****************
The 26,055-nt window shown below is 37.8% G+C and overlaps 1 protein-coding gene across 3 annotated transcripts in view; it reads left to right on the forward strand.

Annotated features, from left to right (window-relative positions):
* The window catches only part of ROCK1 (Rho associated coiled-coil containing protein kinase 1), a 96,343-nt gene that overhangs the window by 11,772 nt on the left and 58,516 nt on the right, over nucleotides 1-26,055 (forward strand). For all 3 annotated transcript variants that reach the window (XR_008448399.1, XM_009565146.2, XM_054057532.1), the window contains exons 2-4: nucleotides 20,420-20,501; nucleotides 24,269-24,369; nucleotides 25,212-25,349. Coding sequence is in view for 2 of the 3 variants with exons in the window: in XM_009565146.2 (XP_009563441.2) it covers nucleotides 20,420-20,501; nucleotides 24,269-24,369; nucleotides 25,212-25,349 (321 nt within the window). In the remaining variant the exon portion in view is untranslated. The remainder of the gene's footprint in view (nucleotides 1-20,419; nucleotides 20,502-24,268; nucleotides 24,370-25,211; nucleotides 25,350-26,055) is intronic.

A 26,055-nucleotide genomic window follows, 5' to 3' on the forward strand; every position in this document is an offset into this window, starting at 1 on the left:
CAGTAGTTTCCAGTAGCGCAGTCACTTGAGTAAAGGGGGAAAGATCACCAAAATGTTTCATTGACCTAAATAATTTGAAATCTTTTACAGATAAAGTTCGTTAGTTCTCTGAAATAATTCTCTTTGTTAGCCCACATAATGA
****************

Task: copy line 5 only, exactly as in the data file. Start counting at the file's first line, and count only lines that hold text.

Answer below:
CAGTAGTTTCCAGTAGCGCAGTCACTTGAGTAAAGGGGGAAAGATCACCAAAATGTTTCATTGACCTAAATAATTTGAAATCTTTTACAGATAAAGTTCGTTAGTTCTCTGAAATAATTCTCTTTGTTAGCCCACATAATGA